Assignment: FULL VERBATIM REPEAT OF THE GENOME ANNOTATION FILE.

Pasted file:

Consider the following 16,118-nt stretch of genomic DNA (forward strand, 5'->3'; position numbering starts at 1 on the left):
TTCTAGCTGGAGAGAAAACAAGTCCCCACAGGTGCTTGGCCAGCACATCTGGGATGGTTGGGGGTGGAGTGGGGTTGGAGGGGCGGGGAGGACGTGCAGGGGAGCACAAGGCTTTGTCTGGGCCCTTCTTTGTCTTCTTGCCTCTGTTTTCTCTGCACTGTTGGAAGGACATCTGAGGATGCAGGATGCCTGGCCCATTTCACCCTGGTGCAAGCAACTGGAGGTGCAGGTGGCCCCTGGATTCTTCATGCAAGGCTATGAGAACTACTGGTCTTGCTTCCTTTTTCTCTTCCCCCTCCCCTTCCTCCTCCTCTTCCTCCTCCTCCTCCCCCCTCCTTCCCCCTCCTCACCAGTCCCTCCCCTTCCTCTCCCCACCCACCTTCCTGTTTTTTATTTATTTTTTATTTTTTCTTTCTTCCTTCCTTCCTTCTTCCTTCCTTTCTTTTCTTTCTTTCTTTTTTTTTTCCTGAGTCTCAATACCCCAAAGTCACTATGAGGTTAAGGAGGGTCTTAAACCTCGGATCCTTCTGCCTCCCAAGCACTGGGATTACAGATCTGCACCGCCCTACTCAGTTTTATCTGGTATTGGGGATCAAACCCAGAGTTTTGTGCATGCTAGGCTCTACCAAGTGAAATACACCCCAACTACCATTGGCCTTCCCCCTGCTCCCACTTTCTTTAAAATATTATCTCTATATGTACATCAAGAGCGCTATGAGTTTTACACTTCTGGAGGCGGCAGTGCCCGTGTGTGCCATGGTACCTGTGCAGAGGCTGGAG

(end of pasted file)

Consider the following 16,118-nt stretch of genomic DNA (forward strand, 5'->3'; position numbering starts at 1 on the left):
TTCTAGCTGGAGAGAAAACAAGTCCCCACAGGTGCTTGGCCAGCACATCTGGGATGGTTGGGGGTGGAGTGGGGTTGGAGGGGCGGGGAGGACGTGCAGGGGAGCACAAGGCTTTGTCTGGGCCCTTCTTTGTCTTCTTGCCTCTGTTTTCTCTGCACTGTTGGAAGGACATCTGAGGATGCAGGATGCCTGGCCCATTTCACCCTGGTGCAAGCAACTGGAGGTGCAGGTGGCCCCTGGATTCTTCATGCAAGGCTATGAGAACTACTGGTCTTGCTTCCTTTTTCTCTTCCCCCTCCCCTTCCTCCTCCTCTTCCTCCTCCTCCTCCCCCCTCCTTCCCCCTCCTCACCAGTCCCTCCCCTTCCTCTCCCCACCCACCTTCCTGTTTTTTATTTATTTTTTATTTTTTCTTTCTTCCTTCCTTCCTTCTTCCTTCCTTTCTTTTCTTTCTTTCTTTTTTTTTTCCTGAGTCTCAATACCCCAAAGTCACTATGAGGTTAAGGAGGGTCTTAAACCTCGGATCCTTCTGCCTCCCAAGCACTGGGATTACAGATCTGCACCGCCCTACTCAGTTTTATCTGGTATTGGGGATCAAACCCAGAGTTTTGTGCATGCTAGGCTCTACCAAGTGAAATACACCCCAACTACCATTGGCCTTCCCCCTGCTCCCACTTTCTTTAAAATATTATCTCTATATGTACATCAAGAGCGCTATGAGTTTTACACTTCTGGAGGCGGCAGTGCCCGTGTGTGCCATGGTACCTGTGCAGAGGCTGGAG